This is our old blog. It hasn't been active since 2011. Please see the link above for our current blog or click the logo above to see all of the great data and content on this site.

A Poem on the Flaws of Fielding Percentage

Posted by Neil Paine on December 10, 2010

"When the fielder loves his record
     More than victory for his team
Doubtful chances miss his glances
     For his caution is extreme.
Going after every grounder
     Means a slip-up here and there,
And in terror of an error
     He will choose the chances fair.
Spotless records are enticing
     In a ball game as in life,
And the cunning pick their running
     To avoid the stony strife.
Many a mortal swaggers slowly
     Down the years in proud parade,
Boasting to the meek and lowly
     Of the slips he never made.
Well it is that wise commanders,
     When they call for sterling men,
Place the workers o'er the shirkers
     Though they err and err again.
Men who try and fall when trying
     Try again and win at last,
Never brooding, never sighing
     O'er the errors of the past."
                            -- William F. Kirk

Think criticism of fielding percentage is a modern phenomenon, perhaps borne out of hatred for Derek Jeter?

This poem was written in 1917.

(Special hat tip to SABR's Baseball Research Journal for the poem.)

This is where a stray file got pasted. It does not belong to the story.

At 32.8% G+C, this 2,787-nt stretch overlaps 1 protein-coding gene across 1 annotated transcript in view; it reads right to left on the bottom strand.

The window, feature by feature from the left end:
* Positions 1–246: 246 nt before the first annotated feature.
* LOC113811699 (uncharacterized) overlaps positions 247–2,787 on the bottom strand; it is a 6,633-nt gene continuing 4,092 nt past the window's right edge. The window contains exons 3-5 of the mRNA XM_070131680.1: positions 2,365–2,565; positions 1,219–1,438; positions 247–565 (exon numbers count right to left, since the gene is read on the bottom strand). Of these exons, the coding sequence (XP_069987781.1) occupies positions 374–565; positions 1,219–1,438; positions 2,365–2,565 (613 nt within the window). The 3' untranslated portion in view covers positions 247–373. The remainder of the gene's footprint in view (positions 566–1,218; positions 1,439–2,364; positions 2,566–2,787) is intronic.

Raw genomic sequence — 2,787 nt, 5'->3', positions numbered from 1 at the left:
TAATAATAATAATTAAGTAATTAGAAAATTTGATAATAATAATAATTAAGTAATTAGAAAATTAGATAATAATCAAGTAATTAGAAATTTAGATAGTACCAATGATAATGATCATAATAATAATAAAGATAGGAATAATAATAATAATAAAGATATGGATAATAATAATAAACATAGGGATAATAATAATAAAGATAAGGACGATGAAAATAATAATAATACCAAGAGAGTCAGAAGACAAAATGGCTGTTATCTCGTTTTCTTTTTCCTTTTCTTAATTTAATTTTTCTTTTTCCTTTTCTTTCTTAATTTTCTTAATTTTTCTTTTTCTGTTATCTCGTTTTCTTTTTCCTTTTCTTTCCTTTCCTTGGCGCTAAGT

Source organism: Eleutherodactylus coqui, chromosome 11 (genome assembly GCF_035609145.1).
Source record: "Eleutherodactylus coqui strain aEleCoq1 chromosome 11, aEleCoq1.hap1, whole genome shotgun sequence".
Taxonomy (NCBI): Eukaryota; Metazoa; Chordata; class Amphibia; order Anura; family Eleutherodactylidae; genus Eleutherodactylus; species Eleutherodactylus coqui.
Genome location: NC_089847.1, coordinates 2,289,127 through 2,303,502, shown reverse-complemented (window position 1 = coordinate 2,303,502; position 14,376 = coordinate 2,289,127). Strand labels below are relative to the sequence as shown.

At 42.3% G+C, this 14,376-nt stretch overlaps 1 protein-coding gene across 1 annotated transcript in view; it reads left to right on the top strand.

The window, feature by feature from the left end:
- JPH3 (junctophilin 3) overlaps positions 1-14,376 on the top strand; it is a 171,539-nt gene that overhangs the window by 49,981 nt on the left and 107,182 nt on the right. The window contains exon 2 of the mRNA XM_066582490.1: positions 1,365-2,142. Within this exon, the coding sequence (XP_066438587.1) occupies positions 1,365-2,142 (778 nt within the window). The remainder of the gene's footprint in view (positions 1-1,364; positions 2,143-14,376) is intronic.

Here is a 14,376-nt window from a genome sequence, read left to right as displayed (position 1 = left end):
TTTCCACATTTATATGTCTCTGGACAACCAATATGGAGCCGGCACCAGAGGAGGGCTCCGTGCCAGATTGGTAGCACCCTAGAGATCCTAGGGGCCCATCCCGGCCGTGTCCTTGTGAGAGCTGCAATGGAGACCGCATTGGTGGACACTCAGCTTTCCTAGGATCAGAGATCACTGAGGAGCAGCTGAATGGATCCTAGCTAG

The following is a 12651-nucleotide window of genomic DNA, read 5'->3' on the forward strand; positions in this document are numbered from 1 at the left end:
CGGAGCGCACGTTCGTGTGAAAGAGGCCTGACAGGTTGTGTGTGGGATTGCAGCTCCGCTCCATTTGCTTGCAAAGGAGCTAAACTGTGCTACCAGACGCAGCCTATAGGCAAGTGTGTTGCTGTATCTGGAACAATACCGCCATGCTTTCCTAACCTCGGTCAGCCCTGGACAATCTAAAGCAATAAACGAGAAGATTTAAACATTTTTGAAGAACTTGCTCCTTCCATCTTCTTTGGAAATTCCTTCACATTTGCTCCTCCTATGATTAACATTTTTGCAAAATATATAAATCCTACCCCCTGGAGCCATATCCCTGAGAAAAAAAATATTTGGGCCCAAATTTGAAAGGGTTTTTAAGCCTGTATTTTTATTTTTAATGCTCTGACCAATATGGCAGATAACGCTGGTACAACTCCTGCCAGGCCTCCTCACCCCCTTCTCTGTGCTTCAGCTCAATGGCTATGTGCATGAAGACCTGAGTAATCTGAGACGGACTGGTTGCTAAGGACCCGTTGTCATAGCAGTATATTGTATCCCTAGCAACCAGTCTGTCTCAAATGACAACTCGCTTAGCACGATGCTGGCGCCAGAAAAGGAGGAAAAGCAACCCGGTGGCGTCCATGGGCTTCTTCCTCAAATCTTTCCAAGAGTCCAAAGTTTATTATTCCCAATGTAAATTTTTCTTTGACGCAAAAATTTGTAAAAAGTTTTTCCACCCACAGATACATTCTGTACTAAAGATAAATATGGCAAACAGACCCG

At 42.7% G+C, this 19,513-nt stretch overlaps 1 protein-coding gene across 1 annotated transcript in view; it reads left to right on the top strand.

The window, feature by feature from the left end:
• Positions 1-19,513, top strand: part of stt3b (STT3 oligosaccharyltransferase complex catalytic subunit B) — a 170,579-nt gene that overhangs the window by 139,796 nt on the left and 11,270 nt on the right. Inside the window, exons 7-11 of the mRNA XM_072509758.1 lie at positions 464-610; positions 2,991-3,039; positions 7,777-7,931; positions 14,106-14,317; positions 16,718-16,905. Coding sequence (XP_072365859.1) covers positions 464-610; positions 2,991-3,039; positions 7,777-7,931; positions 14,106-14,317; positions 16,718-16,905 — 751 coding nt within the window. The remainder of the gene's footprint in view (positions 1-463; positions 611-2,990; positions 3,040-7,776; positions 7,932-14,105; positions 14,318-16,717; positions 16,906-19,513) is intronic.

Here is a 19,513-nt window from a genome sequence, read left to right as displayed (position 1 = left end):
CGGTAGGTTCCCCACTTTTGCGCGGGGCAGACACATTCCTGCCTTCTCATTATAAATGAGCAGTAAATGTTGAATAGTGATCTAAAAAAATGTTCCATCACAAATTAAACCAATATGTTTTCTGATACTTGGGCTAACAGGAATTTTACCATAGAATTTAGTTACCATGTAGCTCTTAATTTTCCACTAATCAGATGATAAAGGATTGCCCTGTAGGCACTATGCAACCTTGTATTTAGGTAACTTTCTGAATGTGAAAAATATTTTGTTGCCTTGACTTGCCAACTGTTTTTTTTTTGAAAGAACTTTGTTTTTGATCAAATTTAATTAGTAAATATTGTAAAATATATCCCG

17 Responses to “A Poem on the Flaws of Fielding Percentage”

  1. John Autin Says:

    Franklin Pierce Adams, make room for The Norsk Nightingale!

  2. Mark Says:


  3. Morten Jonsson Says:

    Great find. I love "in terror of an error." Though in fairness, that would apply to someone like Steve Garvey, who preferred to run the ball to the bag himself rather than toss it to the pitcher covering, than to someone like Jeter, who simply isn't quick enough to make the play.

  4. joe baseball Says:

    sometimes playing it safe and not risking an error is the correct way to play, games can be lost by players trying to do too much with disasterous results.

  5. SpastikMooss Says:

    Sure Joe, but games can be won as well.

  6. Bill Parks Says:

    Games are won with smarts not stats.

  7. Neil Paine Says:

    #6 - Satire?

  8. DavidRF Says:

    If you let the ball go, its a hit. If you try and boot it, its an error.

    The extreme example this year is Derek Jeter and Cliff Pennington:

    DJ: 1303.2 Innings, 182 PO, 365 A, 100 DP, 6 E, .989 FPct
    CP: 1304.2 Innings, 218 PO, 496 A, 94 DP, 25 E, .966 FPct

    I know there are caveats to this. Oppurtunities don't always match up due to strikeout and groundball rates and stuff like that. Still, that's a lot of extra outs generated by Pennington in extra for "just" 19 extra errors.

  9. jiffy Says:

    Re #8, see also Starlin Castro, who made some horrible plays in the field but also some great ones, and also was learning how to play the position on-the-fly:

    DJ: 1303.2 Innings, 182 PO, 365 A, 100 DP, 6 E, .989 FPct
    CP: 1304.2 Innings, 218 PO, 496 A, 94 DP, 25 E, .966 FPct
    SC: 1073.2 Innings, 183 PO, 334 A, 74 DP, 27 E, .950 FPct